Medical regulations exist to ensure that an aircrew member is physically and mentally able to safely meet flight duty requirements. The United States and United Kingdom military implemented them during WWI due to the high number of mishaps directly attributed to medical causes. The accident rate dropped dramatically with implementation of medical standards.
Fit to fly? — FAA Safety Briefing

For instance, the FAA’s Advisory Committee on Pilot Mental Health — formed in the aftermath of the German wings tragedy — is a shining example of how the industry has shifted its approach to focus more on mental health. Formed in 2015, its recommendations have helped shift the conversation around pilots health from physical fitness, to better include mental fitness to fly too.

Pilot mental health initiatives

  • Airlines are now required to provide pilots with confidential access to mental health professionals and incorporate mental health components in recurrent training.
  • Many airlines have also established Peer Support Programs that provide a non-judgmental environment for pilots to discuss their concerns with trained colleagues.
  • These programs aim to bridge the gap between pilots and mental health resources, allowing for early detection and intervention in cases of mental health distress.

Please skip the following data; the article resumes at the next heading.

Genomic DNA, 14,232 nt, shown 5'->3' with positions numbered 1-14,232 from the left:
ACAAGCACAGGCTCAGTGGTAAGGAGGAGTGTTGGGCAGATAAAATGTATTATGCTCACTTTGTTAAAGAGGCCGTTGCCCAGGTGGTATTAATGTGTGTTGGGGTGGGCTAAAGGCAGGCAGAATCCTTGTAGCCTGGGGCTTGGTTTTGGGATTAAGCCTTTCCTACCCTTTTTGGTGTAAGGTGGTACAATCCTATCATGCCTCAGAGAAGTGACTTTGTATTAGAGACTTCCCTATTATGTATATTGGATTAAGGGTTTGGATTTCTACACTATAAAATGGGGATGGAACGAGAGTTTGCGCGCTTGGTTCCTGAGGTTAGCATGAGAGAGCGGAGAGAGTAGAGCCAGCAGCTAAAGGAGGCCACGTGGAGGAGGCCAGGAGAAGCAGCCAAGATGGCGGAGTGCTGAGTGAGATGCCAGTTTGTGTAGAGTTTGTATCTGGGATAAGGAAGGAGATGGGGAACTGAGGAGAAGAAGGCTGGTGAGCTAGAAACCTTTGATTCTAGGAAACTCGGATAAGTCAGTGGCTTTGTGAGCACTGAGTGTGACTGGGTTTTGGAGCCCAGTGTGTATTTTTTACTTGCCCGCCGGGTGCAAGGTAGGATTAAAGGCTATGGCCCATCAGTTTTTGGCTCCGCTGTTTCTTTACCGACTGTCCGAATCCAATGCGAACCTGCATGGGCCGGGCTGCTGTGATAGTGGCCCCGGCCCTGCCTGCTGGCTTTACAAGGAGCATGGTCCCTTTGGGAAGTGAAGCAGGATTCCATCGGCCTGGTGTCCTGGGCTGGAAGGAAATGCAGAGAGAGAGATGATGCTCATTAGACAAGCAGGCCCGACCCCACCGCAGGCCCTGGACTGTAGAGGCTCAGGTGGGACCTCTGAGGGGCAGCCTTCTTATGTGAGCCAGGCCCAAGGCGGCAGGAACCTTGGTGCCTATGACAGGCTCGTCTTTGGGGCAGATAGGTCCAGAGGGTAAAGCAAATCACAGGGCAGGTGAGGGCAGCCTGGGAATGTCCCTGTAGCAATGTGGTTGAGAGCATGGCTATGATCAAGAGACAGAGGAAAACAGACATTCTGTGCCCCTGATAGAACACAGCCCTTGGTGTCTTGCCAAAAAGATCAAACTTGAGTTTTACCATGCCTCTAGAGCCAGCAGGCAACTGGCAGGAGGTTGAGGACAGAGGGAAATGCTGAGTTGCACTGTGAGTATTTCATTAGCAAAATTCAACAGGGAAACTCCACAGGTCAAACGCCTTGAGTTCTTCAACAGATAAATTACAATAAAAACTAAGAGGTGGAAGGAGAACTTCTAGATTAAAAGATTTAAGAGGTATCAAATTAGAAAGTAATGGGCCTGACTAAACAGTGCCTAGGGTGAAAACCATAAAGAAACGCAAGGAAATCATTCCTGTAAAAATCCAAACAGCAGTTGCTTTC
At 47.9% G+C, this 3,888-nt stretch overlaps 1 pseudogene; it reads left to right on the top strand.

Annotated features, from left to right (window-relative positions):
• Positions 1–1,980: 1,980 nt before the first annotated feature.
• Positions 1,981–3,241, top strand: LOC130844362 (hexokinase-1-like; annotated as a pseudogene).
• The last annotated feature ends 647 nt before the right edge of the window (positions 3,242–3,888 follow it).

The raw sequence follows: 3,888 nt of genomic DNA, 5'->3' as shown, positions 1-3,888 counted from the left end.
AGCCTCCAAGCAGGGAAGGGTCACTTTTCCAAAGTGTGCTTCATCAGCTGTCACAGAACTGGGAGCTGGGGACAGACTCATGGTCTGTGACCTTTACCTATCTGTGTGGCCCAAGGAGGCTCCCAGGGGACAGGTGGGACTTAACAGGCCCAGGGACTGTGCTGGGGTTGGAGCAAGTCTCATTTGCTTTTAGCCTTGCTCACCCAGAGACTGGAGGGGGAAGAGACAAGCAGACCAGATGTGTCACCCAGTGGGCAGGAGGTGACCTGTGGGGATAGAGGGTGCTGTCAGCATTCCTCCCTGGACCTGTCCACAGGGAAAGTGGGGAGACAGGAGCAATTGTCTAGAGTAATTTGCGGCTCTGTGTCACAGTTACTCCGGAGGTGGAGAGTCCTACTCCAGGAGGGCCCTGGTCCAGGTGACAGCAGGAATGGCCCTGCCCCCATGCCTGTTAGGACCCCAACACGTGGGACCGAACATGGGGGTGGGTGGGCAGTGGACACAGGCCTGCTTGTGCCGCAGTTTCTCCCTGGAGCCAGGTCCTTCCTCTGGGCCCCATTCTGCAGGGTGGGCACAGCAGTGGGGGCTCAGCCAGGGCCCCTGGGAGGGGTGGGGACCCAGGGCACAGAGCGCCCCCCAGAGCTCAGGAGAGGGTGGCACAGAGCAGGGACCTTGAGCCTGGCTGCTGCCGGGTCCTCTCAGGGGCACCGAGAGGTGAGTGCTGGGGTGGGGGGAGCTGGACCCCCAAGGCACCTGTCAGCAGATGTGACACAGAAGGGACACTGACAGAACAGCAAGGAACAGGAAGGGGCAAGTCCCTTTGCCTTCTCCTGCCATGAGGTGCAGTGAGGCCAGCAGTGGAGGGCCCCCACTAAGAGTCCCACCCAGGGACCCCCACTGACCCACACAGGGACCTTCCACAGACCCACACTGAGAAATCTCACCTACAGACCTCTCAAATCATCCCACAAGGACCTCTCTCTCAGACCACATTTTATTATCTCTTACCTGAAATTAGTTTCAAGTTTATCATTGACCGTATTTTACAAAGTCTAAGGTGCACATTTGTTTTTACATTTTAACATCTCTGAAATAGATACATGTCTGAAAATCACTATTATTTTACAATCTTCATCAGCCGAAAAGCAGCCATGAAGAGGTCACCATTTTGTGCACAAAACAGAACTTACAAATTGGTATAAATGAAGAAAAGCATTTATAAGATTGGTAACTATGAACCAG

Lonely pilot in hotel room

Moreover, the emergence of technology has greatly contributed to the evolution of these initiatives. Today, many airlines are utilising digital platforms and telemedicine services to offer their pilots easy, convenient, and confidential access to therapy and mental health support.

Overall, the dedication to mental health initiatives within the airline industry signifies a monumental shift, from merely prioritising physical health and flying skills, to recognising the importance of overall well-being in achieving a safe and productive flying environment. This holistic approach has not only made it easier for pilots to seek help, but also has set a strong precedent for other high-pressure professions.


In conclusion, yes, pilot’s can go to therapy! The aviation industry is amidst a transformative journey, challenging long-standing stigmas and reshaping the narrative surrounding pilots and mental health.

From the whispered fears of losing medical certification to the open embrace of therapy and mental health programs, we’ve begun to acknowledge and address the pressures our pilots face. FAA mandates, airline policies, and the power of digital technology are combining to form a supportive network that prioritises not just the physical, but also the mental well-being of our pilots.

The flight path to comprehensive mental health support in aviation may still have its turbulence. There are issues with changing medication whilst maintaining a pilot’s medical licence, alongside concerns about certain diagnosis’s and the resultant fears around pilots’ job prospects. However, it’s a journey we are navigating with increasing confidence.

The question “Can Airline Pilots Go to Therapy?” is not only answerable, it’s affirmatively – Yes, they can and should when necessary. A pilot’s strength is not merely in their ability to weather storms in the sky, but also in their resilience to navigate the inner storms of their minds.